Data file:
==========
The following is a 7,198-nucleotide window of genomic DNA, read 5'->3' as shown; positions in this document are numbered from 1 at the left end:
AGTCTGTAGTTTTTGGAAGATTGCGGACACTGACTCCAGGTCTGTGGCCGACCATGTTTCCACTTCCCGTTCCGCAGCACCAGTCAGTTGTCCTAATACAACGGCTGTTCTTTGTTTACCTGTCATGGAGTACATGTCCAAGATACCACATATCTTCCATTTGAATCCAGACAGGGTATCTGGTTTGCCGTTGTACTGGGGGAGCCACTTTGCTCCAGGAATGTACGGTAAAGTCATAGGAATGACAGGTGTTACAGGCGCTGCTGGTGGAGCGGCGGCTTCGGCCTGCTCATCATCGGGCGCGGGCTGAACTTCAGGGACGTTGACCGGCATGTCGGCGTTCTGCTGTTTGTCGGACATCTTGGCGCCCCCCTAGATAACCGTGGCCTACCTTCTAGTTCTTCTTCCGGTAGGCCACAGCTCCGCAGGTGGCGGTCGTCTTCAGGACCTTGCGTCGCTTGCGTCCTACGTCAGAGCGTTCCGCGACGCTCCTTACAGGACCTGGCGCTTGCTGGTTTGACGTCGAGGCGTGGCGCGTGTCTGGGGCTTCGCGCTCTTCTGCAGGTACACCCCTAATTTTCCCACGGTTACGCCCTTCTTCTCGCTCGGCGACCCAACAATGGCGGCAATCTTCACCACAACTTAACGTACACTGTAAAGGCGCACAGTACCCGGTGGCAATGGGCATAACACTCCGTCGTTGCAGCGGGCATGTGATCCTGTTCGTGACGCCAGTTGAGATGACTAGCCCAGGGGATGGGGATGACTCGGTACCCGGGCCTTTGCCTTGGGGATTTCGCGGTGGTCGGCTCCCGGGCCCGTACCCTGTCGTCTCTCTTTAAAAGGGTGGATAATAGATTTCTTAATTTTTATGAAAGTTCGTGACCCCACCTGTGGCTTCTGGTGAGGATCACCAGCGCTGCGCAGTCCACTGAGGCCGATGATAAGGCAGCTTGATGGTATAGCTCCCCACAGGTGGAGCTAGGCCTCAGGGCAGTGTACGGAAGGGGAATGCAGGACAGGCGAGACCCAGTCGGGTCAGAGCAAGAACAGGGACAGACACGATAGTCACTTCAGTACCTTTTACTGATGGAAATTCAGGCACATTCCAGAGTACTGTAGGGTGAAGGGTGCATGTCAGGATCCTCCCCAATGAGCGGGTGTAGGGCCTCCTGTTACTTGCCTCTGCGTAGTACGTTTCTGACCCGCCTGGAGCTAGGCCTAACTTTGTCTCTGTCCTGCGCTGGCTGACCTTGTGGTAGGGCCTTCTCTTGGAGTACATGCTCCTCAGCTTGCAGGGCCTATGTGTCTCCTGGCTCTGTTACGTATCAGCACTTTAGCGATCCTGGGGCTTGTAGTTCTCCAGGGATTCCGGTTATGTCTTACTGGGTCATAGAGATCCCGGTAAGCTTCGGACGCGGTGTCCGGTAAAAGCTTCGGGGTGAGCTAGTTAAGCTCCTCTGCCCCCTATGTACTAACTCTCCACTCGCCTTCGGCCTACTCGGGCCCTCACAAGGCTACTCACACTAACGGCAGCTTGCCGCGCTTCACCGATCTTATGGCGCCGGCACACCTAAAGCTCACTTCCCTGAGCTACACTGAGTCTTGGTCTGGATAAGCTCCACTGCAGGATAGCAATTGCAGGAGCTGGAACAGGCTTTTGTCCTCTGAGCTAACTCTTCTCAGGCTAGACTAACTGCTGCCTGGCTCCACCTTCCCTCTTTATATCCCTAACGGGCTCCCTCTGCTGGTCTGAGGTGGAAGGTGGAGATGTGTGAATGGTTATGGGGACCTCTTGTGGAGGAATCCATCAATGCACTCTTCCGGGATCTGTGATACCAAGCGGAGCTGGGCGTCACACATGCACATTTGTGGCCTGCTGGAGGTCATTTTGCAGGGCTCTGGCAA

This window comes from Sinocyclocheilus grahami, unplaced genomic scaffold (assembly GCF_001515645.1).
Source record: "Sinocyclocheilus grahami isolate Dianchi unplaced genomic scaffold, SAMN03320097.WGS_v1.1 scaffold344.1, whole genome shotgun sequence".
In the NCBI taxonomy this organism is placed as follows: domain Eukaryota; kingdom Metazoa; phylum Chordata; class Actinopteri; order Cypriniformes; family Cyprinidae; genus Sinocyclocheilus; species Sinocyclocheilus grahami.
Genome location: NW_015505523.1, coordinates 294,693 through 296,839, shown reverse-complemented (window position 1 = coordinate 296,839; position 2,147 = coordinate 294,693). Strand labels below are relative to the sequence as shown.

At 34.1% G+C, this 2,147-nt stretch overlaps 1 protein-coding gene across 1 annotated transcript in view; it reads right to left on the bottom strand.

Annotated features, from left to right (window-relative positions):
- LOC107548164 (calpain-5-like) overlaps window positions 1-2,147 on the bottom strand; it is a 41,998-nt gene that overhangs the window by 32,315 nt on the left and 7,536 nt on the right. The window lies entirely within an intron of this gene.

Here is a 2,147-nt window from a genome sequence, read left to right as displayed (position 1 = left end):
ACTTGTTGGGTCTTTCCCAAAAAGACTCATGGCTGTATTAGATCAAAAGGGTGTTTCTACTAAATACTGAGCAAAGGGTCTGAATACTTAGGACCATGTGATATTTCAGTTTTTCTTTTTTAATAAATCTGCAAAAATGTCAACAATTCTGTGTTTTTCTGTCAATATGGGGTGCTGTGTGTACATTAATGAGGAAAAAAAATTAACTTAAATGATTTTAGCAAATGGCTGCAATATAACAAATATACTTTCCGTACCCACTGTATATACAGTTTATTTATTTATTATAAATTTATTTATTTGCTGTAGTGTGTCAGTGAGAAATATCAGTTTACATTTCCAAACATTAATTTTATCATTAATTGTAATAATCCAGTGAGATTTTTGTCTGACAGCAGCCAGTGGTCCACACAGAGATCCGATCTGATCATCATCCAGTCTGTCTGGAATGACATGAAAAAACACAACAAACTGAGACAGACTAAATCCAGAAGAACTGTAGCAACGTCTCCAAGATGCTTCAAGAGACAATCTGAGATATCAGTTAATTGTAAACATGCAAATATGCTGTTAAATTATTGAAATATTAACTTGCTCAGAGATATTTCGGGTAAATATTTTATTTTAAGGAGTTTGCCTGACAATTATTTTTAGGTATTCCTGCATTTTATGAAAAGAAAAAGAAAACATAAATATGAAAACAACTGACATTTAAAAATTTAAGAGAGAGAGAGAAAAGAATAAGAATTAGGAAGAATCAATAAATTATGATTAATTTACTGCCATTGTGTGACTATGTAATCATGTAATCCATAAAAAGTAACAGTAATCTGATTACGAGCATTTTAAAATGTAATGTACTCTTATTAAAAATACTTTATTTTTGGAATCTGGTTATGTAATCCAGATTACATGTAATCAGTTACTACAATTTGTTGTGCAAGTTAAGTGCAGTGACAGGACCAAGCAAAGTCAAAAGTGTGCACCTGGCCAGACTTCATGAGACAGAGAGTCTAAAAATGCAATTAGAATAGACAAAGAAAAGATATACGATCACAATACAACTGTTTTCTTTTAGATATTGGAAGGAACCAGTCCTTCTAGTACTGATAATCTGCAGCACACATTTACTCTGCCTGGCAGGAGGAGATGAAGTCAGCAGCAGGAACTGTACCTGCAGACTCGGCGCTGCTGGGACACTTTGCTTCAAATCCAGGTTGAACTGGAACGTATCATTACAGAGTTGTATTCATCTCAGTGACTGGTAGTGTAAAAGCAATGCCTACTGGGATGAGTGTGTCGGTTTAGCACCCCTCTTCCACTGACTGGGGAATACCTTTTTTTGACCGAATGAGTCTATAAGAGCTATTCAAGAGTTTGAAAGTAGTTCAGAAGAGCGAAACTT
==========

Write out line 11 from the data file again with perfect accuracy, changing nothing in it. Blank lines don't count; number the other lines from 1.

ACTTGTTGGGTCTTTCCCAAAAAGACTCATGGCTGTATTAGATCAAAAGGGTGTTTCTACTAAATACTGAGCAAAGGGTCTGAATACTTAGGACCATGTGATATTTCAGTTTTTCTTTTTTAATAAATCTGCAAAAATGTCAACAATTCTGTGTTTTTCTGTCAATATGGGGTGCTGTGTGTACATTAATGAGGAAAAAAAATTAACTTAAATGATTTTAGCAAATGGCTGCAATATAACAAATATACTTTCCGTACCCACTGTATATACAGTTTATTTATTTATTATAAATTTATTTATTTGCTGTAGTGTGTCAGTGAGAAATATCAGTTTACATTTCCAAACATTAATTTTATCATTAATTGTAATAATCCAGTGAGATTTTTGTCTGACAGCAGCCAGTGGTCCACACAGAGATCCGATCTGATCATCATCCAGTCTGTCTGGAATGACATGAAAAAACACAACAAACTGAGACAGACTAAATCCAGAAGAACTGTAGCAACGTCTCCAAGATGCTTCAAGAGACAATCTGAGATATCAGTTAATTGTAAACATGCAAATATGCTGTTAAATTATTGAAATATTAACTTGCTCAGAGATATTTCGGGTAAATATTTTATTTTAAGGAGTTTGCCTGACAATTATTTTTAGGTATTCCTGCATTTTATGAAAAGAAAAAGAAAACATAAATATGAAAACAACTGACATTTAAAAATTTAAGAGAGAGAGAGAAAAGAATAAGAATTAGGAAGAATCAATAAATTATGATTAATTTACTGCCATTGTGTGACTATGTAATCATGTAATCCATAAAAAGTAACAGTAATCTGATTACGAGCATTTTAAAATGTAATGTACTCTTATTAAAAATACTTTATTTTTGGAATCTGGTTATGTAATCCAGATTACATGTAATCAGTTACTACAATTTGTTGTGCAAGTTAAGTGCAGTGACAGGACCAAGCAAAGTCAAAAGTGTGCACCTGGCCAGACTTCATGAGACAGAGAGTCTAAAAATGCAATTAGAATAGACAAAGAAAAGATATACGATCACAATACAACTGTTTTCTTTTAGATATTGGAAGGAACCAGTCCTTCTAGTACTGATAATCTGCAGCACACATTTACTCTGCCTGGCAGGAGGAGATGAAGTCAGCAGCAGGAACTGTACCTGCAGACTCGGCGCTGCTGGGACACTTTGCTTCAAATCCAGGTTGAACTGGAACGTATCATTACAGAGTTGTATTCATCTCAGTGACTGGTAGTGTAAAAGCAATGCCTACTGGGATGAGTGTGTCGGTTTAGCACCCCTCTTCCACTGACTGGGGAATACCTTTTTTTGACCGAATGAGTCTATAAGAGCTATTCAAGAGTTTGAAAGTAGTTCAGAAGAGCGAAACTT